Consider the diagonalization of a matrix:

,

or

.

A friend asked me why I couldn’t always choose P to be an orthogonal (more generally, a unitary) matrix. Actually, it was more like: remind me why I can’t do that. I fumbled for the answer. Sad dog.

We recall that an **orthogonal** matrix Q is real, square and satisfies

,

where is the transpose of Q. That is to say, the inverse of Q is its transpose: . If our eigenvector matrix P is orthogonal, we may replace

.

by

.

A **unitary** matrix is complex (possibly real), square and satisfies

,

where is the conjugate transpose of Q. That is to say, the inverse is the conjugate transpose: .

Finally, we recall that a matrix is **normal** if it commutes with its complex conjugate:

.

Now we have to go all the way back to the schur’s lemma post here and recall that

- Any matrix A can be brought to upper triangular form by some unitary matrix.
- A matrix A can be diagonalized by some unitary matrix if and only if A is normal.

That is to say, our guaranteed upper triangular matrix is in fact diagonal if and only if A is normal.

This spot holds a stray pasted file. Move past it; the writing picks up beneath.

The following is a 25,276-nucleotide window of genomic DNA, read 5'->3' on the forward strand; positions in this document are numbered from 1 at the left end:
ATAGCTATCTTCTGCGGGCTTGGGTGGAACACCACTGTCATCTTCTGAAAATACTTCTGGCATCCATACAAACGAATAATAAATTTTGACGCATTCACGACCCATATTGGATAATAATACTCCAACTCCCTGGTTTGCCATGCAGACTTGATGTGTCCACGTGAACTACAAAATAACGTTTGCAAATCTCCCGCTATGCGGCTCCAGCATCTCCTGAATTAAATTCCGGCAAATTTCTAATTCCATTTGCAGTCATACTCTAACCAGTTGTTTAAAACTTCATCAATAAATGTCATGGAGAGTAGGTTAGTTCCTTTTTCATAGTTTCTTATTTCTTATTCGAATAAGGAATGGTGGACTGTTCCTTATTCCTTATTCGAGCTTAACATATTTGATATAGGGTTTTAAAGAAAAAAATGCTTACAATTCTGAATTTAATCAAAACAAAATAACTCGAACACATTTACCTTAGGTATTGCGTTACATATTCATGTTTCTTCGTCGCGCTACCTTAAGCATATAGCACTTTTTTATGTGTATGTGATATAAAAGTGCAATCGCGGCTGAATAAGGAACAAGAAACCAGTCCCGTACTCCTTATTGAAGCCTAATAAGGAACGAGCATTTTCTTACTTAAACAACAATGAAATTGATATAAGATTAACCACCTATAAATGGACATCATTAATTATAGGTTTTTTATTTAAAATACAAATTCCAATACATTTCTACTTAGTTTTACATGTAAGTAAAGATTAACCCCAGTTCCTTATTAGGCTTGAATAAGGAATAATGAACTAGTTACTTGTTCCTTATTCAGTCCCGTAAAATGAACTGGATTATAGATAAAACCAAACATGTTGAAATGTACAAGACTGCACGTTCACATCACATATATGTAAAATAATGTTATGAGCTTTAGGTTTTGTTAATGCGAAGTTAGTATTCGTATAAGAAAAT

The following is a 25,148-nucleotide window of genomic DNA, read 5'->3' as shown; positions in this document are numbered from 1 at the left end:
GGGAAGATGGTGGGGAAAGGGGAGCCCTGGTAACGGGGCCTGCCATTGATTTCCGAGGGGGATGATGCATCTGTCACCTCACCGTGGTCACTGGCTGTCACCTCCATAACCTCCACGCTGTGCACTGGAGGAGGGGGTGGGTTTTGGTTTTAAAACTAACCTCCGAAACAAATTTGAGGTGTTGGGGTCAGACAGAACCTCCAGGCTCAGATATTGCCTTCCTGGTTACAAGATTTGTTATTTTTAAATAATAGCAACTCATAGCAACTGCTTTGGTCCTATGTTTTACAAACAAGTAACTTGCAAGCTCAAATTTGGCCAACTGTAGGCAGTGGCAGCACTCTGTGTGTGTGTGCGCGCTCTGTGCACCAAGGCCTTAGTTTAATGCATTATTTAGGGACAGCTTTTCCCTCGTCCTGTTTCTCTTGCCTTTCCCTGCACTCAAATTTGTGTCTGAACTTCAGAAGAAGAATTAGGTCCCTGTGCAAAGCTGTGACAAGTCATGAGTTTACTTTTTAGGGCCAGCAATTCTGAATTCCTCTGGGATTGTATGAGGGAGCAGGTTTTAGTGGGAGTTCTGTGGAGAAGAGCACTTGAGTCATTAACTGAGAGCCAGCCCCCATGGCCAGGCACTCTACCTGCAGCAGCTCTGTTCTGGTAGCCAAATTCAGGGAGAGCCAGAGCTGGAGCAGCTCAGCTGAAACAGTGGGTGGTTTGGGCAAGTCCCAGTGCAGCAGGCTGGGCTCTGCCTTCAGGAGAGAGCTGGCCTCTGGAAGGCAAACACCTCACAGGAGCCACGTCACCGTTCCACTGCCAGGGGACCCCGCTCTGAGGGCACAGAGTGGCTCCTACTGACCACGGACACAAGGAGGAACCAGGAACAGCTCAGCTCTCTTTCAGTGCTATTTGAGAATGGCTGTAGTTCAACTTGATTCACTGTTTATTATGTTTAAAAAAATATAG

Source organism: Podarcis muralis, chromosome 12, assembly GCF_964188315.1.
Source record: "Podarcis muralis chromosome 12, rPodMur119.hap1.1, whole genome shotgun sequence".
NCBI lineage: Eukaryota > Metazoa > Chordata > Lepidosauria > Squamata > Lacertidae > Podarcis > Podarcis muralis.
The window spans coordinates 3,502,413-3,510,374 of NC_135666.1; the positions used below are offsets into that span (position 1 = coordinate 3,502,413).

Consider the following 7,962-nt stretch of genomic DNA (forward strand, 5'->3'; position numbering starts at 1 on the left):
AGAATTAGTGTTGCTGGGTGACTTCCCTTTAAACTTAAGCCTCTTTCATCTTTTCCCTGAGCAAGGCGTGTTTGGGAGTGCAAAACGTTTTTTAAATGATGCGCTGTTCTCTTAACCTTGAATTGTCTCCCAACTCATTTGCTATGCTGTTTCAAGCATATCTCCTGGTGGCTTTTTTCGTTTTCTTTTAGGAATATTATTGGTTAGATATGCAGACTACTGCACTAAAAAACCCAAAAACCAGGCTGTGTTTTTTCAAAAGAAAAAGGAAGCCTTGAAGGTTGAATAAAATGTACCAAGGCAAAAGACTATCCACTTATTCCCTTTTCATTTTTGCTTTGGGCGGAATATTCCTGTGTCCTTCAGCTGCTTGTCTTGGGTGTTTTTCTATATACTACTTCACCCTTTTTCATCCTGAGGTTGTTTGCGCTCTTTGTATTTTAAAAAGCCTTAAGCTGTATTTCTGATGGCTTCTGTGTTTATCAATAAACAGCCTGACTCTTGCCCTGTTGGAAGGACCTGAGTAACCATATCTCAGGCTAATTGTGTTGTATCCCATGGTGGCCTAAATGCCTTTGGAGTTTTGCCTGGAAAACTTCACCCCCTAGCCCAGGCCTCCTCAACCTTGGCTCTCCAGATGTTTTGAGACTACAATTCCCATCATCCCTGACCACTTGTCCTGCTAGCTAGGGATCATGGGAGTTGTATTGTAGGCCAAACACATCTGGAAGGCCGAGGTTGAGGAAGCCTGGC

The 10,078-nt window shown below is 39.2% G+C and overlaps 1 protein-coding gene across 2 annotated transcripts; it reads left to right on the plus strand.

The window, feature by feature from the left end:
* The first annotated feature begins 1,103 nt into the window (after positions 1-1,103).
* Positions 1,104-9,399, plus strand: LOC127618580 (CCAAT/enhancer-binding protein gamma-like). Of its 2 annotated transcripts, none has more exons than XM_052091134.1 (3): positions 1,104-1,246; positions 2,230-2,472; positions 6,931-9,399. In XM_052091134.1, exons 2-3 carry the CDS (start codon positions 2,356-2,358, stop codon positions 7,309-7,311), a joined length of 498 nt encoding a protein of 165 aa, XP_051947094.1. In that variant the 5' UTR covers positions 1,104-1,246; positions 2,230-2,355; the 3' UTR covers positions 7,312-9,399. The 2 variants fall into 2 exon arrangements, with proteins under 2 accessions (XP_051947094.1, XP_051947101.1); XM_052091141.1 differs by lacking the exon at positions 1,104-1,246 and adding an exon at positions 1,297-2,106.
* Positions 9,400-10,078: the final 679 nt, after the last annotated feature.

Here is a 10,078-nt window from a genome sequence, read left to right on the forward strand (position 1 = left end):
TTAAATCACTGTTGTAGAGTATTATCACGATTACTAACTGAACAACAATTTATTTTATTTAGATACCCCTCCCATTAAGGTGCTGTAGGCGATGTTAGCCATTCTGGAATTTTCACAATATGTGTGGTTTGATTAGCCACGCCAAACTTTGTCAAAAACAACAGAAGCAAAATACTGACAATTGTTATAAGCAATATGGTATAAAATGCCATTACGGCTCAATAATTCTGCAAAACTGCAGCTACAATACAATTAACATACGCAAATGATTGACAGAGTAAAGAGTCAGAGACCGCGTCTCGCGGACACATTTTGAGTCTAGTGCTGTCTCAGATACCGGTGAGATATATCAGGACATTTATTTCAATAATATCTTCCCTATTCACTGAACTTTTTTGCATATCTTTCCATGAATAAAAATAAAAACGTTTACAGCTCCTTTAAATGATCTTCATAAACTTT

Return to our diagonalization: we have

,

By (2), if A is not normal, then P cannot be unitary; if, in addition, P is real, then P cannot be orthogonal.

I suppose I should remind us all that the matrices and (cf. covariance and correlation matrices, R-mode and Q-mode) are normal, so that if we diagonalize them, our eigenvector matrices are orthogonal.

As for the SVD, , we are using two matrices u and v, not one matrix P, and u and v are guaranteed unitary.

As for my fumbling the answer…. A old friend said that you understand something when it’s intuitively obvious. Well, it just is not intuitively obvious to me that normality of the one gives me orthogonality of the other. I should probably take another look at the proof…. In the meantime, I’ll try to just remember the answer.

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